Covid 19 when will entertainers be able to get back to work?

John Norcott Singing

Coronavirus, latest news regarding entertainment.

Over the last few months one of the hardest hit industries is Hospitality and in particular Entertainment. As pubs, hotels and events venues closed their doors on the 20th March 2020, little did we know how long the lock-down would last and how it would affect our industry and country as a whole. Now over 3 month later there has been little news to ease the stress for many of the UK’s entertainers and entertainment venues. The government furlough scheme was fantastic for those people that were employed but for self employed entertainers contracts were cancelled and weeks of uncertainty followed. The SEISS (self employed income support scheme) was introduced by Rishi Sunak after strong pressure from the thousands of self employed in the UK but was only paid after 3 months leaving many struggling, this scheme has now been extended and a second grant can be claimed in August. The hardest thing for many venues and entertainers alike is the lack of information on when we could be allowed back to work. Even a loose time-frame would help because its very difficult to plan ahead without knowing when we are aiming at. When the news hit that there would be an announcement regarding the hospitality sector hope were raised that maybe things were about to change…

On Tuesday 23rd June 2020, Boris Johnson, delivered the long awaited news that the pubs and the hospitality industry could begin plans to open with the date of 4th July 2020 set that we could return to the local. As the news broke, I for one, waited with baited breath to hear what this would mean for us entertainers. On face value the announcement at 12.30pm sounded like we would be able to get back to work which gave a much needed boost, however, at the later Coronavirus update at 5pm shattered the earlier illusion and clarified that LIVE entertainment would still not be allowed.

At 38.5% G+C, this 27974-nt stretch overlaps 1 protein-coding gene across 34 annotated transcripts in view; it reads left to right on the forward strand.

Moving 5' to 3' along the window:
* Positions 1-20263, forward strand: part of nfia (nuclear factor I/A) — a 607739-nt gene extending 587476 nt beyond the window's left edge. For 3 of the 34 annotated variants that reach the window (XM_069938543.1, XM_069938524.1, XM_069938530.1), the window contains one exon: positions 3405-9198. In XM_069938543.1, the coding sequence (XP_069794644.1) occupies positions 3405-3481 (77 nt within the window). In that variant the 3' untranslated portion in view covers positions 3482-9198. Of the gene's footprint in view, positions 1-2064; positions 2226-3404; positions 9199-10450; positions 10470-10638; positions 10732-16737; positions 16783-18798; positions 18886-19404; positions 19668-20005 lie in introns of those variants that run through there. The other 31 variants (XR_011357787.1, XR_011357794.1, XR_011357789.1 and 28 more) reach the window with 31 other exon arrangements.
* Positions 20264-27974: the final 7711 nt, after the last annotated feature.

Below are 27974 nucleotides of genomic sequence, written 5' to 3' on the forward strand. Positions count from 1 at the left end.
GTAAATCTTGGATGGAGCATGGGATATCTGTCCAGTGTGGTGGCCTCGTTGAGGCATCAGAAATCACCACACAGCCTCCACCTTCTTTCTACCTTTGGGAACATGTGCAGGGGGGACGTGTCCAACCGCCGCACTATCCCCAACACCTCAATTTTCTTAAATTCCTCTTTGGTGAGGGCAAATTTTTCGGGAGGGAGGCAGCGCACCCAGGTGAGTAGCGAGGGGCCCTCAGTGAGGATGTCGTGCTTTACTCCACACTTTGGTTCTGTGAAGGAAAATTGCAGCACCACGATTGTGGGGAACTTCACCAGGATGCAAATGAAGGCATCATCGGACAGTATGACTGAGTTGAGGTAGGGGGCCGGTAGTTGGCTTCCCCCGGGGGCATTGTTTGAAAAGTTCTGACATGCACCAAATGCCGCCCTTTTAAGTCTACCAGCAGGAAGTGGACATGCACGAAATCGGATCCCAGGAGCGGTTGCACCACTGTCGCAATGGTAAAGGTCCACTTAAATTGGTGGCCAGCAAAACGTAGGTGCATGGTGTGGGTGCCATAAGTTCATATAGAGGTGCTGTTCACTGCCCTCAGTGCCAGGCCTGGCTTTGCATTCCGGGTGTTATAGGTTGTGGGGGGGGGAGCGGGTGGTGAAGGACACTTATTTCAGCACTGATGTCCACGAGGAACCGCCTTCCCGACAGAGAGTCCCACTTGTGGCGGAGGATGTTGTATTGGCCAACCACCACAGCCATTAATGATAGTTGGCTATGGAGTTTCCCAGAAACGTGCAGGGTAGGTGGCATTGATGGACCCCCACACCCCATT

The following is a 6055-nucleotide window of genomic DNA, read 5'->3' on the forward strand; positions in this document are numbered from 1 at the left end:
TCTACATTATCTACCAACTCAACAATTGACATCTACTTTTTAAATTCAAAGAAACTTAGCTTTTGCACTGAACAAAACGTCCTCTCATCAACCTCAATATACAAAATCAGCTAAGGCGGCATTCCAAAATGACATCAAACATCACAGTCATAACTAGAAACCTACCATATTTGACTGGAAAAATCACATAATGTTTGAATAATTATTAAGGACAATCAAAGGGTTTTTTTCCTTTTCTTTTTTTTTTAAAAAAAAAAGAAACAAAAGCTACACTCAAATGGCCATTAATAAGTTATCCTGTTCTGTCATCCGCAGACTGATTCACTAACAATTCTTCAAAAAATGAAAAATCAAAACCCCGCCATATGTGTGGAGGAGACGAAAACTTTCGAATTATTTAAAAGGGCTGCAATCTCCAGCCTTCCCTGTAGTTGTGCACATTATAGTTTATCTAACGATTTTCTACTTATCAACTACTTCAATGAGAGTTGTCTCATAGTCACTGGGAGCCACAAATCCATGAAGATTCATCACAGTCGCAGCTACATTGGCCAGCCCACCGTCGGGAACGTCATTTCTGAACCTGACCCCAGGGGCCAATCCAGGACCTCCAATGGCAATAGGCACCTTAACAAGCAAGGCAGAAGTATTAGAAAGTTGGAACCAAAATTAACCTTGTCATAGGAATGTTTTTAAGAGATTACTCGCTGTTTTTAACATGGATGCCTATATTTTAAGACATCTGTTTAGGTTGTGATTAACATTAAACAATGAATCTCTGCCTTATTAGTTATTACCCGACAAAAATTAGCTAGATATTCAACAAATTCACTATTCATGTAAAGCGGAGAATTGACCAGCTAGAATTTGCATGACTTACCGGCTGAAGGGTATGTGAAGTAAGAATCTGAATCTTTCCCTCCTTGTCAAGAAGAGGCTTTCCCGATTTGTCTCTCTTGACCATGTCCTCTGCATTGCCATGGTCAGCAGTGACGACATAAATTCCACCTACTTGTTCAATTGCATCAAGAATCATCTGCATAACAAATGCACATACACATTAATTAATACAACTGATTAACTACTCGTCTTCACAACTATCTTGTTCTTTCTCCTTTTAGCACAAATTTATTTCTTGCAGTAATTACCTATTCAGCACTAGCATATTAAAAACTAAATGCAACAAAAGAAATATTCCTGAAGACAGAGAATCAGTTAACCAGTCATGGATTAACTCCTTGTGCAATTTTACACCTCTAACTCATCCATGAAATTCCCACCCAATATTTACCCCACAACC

So what does it mean for us entertainers?

Here is what is says in the Government guidence…

For many restaurants, pubs and bars, providing entertainment such as recorded music, live sports broadcasts, quizzes, live musicians or comedians are an important part of their business.

At this time, venues should not permit live performances, including drama, comedy and music, to take place in front of a live audience. This is important to mitigate the risks of aerosol transmission – from either the performer(s) or their audience. There will be further guidance setting out how performing arts activity can be managed safely in other settings, for instance rehearsing or broadcast without an audience.

All venues should ensure that steps are taken to avoid people needing to unduly raise their voices to each other. This includes, but is not limited to, refraining from playing music or broadcasts that may encourage shouting, including if played at a volume that makes normal conversation difficult. This is because of the potential for increased risk of transmission, particularly from aerosol transmission. We will develop further guidance, based on scientific evidence, to enable these activities as soon as possible. You should take similar steps to prevent other close contact activities, such as communal dancing.

So it looks like it will be a while yet before we can get back to Singing and entertaining.

What can I do whilst waiting to go back to work?

Taking everything into consideration although its not great news that we can’t get back to gigging this is the time to get you act together. Whether it is your website, marketing materials, social media or even just learning new songs make the most of this down time. The fact is at some point we will be back entertaining and it will be those that prepare and build that will succeed on the other side. We will be providing information to help you get on the right tracks to keep checking back to see our latest hints, tips and reviews.

Take care

John

Mentor: – www.act-development.com

Agent:- www.Ntertain.co.uk

Entertainer:- www.JohnNorcott.com

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